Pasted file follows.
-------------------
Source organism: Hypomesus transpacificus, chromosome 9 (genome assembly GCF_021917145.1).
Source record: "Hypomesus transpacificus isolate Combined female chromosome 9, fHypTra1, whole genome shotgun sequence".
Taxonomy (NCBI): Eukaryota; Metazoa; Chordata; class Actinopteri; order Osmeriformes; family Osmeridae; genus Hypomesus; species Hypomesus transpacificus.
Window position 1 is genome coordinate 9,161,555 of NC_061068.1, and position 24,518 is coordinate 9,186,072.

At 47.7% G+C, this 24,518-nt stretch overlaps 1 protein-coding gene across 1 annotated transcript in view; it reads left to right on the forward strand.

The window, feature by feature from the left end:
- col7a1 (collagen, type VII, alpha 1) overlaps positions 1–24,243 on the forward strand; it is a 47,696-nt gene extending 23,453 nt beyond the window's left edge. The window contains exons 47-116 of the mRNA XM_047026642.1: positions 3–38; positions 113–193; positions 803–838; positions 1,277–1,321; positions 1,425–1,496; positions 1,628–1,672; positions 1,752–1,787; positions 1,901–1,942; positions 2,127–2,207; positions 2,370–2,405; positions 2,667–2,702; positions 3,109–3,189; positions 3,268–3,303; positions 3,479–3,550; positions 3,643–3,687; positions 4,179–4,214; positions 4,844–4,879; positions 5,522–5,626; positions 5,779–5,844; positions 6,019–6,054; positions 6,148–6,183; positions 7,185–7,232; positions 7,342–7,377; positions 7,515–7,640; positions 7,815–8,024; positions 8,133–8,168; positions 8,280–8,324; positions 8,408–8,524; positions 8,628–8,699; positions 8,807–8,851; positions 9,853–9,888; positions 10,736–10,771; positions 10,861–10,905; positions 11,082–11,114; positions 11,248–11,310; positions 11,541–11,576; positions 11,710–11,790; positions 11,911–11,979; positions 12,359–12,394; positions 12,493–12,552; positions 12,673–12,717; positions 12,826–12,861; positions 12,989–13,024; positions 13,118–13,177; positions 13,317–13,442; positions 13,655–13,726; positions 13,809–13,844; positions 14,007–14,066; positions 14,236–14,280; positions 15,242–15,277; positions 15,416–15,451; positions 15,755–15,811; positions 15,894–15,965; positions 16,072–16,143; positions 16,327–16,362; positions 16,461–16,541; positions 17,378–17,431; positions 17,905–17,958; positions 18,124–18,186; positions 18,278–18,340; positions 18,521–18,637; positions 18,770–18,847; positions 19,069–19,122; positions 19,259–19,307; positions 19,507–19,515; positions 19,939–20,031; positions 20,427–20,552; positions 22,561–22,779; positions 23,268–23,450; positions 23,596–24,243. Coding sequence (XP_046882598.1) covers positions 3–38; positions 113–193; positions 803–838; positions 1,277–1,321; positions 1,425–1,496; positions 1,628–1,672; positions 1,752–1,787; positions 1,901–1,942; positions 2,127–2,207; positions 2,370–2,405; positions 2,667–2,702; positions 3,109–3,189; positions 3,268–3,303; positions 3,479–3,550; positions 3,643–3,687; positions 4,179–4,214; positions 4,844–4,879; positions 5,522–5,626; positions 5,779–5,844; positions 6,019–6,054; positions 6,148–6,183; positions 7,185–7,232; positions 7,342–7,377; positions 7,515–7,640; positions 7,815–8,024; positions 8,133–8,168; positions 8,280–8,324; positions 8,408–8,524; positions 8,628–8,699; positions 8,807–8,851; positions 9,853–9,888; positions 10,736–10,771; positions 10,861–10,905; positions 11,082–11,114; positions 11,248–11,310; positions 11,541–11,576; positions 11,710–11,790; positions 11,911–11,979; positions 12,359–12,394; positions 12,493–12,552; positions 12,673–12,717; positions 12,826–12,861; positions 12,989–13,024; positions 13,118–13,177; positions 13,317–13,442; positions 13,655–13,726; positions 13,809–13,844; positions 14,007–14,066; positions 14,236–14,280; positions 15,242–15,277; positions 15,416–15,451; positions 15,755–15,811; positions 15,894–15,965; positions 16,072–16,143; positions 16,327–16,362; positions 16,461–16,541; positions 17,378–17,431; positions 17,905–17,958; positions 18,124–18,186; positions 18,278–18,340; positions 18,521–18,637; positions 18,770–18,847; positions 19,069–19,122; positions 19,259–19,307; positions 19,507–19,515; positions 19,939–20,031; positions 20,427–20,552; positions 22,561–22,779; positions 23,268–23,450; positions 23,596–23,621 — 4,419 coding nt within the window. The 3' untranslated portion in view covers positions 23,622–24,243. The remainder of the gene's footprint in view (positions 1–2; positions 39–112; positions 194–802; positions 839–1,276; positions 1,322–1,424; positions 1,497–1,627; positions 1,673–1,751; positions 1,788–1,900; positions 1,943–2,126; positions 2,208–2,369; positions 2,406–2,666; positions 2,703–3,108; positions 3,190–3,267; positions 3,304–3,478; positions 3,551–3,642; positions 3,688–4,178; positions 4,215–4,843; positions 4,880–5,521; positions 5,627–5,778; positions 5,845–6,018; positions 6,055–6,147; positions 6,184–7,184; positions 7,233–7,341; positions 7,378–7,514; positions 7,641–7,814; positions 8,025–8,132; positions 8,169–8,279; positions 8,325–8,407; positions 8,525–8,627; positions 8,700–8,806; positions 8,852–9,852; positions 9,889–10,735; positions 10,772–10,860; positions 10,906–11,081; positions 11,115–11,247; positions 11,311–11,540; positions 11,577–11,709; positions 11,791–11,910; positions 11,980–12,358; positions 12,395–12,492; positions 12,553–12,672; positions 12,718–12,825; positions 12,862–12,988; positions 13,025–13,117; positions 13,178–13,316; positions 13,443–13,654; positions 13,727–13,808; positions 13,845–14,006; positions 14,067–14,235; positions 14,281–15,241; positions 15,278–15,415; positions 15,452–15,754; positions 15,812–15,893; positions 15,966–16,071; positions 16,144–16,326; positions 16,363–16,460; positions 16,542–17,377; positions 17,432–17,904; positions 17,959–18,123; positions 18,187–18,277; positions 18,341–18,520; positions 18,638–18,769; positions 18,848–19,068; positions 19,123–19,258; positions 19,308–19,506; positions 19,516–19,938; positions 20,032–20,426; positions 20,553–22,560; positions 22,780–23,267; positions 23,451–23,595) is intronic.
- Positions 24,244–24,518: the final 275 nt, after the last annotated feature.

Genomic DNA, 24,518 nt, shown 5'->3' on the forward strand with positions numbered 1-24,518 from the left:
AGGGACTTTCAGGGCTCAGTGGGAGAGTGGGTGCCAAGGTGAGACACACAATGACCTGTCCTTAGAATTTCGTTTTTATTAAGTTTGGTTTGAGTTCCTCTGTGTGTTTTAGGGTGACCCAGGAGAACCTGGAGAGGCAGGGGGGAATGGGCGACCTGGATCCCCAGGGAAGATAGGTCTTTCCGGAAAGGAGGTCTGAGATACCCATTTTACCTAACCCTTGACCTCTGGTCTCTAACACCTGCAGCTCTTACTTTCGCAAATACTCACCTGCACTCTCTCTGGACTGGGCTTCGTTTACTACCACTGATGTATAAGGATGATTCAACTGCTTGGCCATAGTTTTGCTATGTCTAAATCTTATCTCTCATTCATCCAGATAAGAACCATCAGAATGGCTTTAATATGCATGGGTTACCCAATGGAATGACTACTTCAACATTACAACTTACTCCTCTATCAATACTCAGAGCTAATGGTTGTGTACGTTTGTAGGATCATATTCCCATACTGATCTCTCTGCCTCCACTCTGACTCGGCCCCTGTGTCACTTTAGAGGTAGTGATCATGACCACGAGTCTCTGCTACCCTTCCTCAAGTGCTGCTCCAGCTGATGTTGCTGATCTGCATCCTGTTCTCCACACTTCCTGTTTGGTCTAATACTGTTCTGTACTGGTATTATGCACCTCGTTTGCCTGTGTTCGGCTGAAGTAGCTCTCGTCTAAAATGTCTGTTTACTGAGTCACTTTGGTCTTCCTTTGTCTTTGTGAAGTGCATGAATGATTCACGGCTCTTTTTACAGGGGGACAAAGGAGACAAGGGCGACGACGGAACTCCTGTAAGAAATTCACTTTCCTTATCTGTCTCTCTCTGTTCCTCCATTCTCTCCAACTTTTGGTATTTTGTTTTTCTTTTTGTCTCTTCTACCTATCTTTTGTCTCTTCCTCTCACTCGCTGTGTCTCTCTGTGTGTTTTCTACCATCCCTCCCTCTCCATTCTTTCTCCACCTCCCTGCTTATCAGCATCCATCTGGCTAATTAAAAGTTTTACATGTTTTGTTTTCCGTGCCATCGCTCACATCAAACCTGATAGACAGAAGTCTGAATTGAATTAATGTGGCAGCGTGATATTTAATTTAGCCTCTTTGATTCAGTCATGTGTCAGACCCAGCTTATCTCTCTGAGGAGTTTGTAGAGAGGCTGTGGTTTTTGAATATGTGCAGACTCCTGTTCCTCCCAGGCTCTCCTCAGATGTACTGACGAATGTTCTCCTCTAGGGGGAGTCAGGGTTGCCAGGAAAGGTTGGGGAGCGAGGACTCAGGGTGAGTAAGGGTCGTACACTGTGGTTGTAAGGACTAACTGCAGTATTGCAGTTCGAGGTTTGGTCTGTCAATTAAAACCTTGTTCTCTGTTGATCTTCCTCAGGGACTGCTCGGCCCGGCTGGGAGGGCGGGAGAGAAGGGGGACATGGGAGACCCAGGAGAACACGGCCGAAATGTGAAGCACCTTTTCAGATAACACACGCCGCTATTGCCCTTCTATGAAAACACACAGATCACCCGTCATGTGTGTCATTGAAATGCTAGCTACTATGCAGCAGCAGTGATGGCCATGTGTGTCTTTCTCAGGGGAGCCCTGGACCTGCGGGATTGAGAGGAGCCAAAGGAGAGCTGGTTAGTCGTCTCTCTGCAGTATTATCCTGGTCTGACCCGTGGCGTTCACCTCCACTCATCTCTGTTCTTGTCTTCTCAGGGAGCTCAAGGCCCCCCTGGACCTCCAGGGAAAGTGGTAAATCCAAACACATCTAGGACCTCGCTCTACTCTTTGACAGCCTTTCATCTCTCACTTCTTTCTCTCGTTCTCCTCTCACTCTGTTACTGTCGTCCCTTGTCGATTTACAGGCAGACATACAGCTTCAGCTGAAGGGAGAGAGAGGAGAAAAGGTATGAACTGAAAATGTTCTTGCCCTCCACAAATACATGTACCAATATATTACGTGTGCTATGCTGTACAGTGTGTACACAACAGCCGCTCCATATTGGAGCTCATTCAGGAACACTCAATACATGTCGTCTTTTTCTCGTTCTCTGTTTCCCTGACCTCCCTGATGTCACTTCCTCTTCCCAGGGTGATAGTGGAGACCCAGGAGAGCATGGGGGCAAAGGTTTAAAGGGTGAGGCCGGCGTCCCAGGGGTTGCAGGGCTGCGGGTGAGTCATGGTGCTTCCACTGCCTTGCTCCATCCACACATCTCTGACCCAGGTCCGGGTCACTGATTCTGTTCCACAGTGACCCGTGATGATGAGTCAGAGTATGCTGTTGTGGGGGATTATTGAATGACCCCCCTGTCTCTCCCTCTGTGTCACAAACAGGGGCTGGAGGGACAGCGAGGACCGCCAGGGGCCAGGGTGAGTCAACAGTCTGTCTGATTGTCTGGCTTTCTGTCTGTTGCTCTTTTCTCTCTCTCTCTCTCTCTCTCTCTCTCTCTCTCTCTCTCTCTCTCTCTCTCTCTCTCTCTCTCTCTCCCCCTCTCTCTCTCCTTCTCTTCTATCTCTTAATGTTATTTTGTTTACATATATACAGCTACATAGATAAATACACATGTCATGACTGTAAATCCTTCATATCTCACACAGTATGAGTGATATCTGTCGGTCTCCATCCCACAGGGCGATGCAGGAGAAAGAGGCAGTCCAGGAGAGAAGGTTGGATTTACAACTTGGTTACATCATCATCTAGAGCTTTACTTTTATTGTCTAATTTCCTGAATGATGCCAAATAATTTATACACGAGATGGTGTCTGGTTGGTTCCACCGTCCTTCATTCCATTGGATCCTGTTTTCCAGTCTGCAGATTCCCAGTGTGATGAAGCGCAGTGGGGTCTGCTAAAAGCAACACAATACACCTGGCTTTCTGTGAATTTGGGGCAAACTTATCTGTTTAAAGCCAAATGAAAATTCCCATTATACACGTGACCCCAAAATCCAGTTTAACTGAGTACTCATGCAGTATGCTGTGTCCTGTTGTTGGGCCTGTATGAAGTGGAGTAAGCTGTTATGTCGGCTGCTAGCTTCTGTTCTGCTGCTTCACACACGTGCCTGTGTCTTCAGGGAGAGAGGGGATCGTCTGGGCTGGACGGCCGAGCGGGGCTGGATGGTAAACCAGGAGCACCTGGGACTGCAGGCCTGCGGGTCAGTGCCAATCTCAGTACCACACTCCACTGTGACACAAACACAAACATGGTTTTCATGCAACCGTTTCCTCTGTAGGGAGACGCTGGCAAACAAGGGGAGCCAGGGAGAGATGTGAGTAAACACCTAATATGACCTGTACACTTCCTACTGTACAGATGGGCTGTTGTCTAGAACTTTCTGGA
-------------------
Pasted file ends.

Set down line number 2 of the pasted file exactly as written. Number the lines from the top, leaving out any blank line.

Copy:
Source record: "Hypomesus transpacificus isolate Combined female chromosome 9, fHypTra1, whole genome shotgun sequence".